Tyler Blake

“Growing up, my dad was really interested in working on cars—he was always tinkering with them—and I really enjoy working on cars myself. There was a job opportunity down the road from my house, so I took it. I want to be a fully licenced collision repair technician, and I want to open my own shop. I’d also like to get into custom work such as chopping tops, shaving door handles, that kind of thing.

I think it’s important for technicians to learn the old school values in the trade—so we can actually properly fix things. At the same time, I also feel it’s important for them to get a proper education so they can properly repair these new cars with all of their electronics.”

Maria Inez Fernandez

“I started at an all-female body shop when Iwas 16 years old as a co-op student. I worked my way up in the industry, and I felt this course was the next step for me.

I would like to be a fully licenced technician and do some customization work on the side. I think we need more females in the industry and get the word out.”

Keegan Sample

“I have been fascinated by cars my whole life. I have gone to a lot of shows—and worked on different types of cars both old and new for seven or eight years. I felt this program was the next logical step—it was perfect, and I felt comfortable in this industry.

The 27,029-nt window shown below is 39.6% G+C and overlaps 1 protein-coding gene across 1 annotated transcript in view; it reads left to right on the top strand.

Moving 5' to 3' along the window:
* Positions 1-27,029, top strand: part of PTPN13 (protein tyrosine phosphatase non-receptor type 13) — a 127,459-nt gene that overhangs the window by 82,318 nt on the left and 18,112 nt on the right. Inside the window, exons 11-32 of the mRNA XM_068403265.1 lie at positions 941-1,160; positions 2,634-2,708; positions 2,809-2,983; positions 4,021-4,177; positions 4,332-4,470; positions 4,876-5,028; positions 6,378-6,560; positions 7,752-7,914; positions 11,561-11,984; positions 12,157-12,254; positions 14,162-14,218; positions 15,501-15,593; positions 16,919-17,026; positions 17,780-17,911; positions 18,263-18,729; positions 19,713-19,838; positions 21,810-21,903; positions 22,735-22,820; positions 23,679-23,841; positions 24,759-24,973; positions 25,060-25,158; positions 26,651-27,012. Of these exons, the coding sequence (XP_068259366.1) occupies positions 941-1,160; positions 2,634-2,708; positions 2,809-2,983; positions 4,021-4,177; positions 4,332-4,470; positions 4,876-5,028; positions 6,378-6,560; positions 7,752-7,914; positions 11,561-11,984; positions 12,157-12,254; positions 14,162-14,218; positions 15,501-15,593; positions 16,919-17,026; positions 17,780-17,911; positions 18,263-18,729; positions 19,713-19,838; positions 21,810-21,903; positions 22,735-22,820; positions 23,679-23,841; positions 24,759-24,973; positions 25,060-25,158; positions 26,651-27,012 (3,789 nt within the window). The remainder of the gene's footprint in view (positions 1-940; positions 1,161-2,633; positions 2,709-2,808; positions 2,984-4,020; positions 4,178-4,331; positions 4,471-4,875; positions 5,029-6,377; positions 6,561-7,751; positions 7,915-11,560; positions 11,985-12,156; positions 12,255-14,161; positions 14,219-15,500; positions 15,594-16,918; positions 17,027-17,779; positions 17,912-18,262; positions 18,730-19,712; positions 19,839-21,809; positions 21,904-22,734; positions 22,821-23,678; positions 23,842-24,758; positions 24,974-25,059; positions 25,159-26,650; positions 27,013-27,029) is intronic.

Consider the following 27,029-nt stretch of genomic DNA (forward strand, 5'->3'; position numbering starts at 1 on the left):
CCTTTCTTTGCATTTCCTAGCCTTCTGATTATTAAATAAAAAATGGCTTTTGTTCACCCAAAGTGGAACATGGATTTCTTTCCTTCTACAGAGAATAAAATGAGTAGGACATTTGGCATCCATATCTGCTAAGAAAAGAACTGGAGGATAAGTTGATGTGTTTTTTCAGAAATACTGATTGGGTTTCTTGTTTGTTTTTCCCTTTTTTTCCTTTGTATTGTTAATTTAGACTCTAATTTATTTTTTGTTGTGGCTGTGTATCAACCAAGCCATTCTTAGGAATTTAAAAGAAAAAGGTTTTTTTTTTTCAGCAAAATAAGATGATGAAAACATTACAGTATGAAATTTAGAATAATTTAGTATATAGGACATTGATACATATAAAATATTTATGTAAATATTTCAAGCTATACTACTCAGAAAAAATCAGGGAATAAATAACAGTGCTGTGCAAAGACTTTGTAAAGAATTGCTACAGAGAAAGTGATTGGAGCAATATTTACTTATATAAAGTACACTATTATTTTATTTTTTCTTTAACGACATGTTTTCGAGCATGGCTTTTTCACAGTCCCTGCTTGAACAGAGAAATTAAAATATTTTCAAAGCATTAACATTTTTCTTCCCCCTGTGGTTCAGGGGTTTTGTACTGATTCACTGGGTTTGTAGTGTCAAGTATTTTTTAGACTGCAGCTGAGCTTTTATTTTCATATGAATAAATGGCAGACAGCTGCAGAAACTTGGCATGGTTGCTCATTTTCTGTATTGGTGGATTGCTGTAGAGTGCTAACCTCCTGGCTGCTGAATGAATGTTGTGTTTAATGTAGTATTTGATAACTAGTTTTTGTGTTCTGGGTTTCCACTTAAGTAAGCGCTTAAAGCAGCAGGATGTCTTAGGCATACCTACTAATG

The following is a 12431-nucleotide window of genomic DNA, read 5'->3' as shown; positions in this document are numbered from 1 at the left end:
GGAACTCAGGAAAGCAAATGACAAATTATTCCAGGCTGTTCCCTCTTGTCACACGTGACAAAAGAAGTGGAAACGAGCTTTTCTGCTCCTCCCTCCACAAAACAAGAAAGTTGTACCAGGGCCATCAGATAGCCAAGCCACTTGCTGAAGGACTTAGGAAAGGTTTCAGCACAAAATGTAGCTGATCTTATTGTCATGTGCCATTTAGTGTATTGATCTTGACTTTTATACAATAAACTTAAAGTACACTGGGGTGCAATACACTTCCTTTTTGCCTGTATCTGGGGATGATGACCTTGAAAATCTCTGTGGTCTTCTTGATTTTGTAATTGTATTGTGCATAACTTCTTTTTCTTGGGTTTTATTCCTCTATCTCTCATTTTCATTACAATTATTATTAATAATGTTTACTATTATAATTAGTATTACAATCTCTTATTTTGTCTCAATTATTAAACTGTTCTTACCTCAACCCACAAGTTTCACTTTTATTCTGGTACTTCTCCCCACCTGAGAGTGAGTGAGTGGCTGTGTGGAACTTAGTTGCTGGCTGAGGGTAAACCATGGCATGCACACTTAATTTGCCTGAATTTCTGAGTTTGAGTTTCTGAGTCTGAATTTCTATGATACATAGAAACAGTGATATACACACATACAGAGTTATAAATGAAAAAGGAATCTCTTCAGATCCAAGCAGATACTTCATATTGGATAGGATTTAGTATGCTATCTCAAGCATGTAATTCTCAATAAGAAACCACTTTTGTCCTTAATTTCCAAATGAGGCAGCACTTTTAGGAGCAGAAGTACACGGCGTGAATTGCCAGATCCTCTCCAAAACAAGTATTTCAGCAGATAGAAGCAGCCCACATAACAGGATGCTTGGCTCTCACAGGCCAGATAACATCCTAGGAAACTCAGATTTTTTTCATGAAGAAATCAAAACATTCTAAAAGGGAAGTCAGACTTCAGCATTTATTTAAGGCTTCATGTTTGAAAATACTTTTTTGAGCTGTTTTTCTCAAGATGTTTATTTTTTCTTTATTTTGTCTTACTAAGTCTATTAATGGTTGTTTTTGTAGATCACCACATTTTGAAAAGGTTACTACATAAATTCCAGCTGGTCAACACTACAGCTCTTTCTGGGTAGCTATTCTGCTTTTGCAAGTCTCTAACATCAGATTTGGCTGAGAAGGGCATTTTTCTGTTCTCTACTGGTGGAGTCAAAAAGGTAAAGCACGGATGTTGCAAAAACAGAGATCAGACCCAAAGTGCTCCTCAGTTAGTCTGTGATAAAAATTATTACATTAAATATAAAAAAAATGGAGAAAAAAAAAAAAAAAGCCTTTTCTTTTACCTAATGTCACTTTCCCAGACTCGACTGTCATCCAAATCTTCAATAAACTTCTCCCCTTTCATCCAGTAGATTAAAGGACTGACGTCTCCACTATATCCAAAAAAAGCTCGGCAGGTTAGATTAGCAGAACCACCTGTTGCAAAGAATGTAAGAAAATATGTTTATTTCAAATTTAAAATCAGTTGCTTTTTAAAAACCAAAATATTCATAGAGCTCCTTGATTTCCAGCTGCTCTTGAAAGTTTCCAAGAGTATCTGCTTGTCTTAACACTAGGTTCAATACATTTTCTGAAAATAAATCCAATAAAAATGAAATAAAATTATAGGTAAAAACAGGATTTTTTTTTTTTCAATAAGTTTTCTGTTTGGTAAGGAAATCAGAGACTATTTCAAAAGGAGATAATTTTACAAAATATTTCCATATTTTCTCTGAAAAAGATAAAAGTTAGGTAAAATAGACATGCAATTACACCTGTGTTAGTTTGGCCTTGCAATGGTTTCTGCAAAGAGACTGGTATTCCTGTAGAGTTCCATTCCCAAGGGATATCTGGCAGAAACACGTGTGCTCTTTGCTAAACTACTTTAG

I want to be an auto body technician, but I want to have knowledge and experience in different areas including bodyrepairs and paint. I want to be able to have confidence and the experience to tell if there is a problem and know exactly what we can do in the shop to fix it.

I think it’s important to have the hands-on aspect in learning in this industry and make it fun as well. The grants are amazing, but we need to be in a position where more people will know about and consider a career in the trades.”

Mason Tyler Norlock

“You have to take this course to get your full licence, so I wanted to come here and learn as much as I could and focus on it. I want to make sure I can get my licence because it is important to have fully licenced body technicians in your collision shop.

I got into this trade because I didn’t know where else to go at the time. My friend’s dad owned a body shop—so I started tinkering there and sweeping the floors. I got curious about how everything worked, so I started doing it. I ended up doing work on my own cars and friends’ cars, including race cars.

I felt it was important to follow through and get my licence. I think most of the cars these days are going hybrid and electric, and there are going to be a lot more computer related tasks for people to do, which can be difficult for body technicians because we aren’t often engineers. I think for training we are going to have to focus more on wiring and electronics. It will be best for the trade to do that.”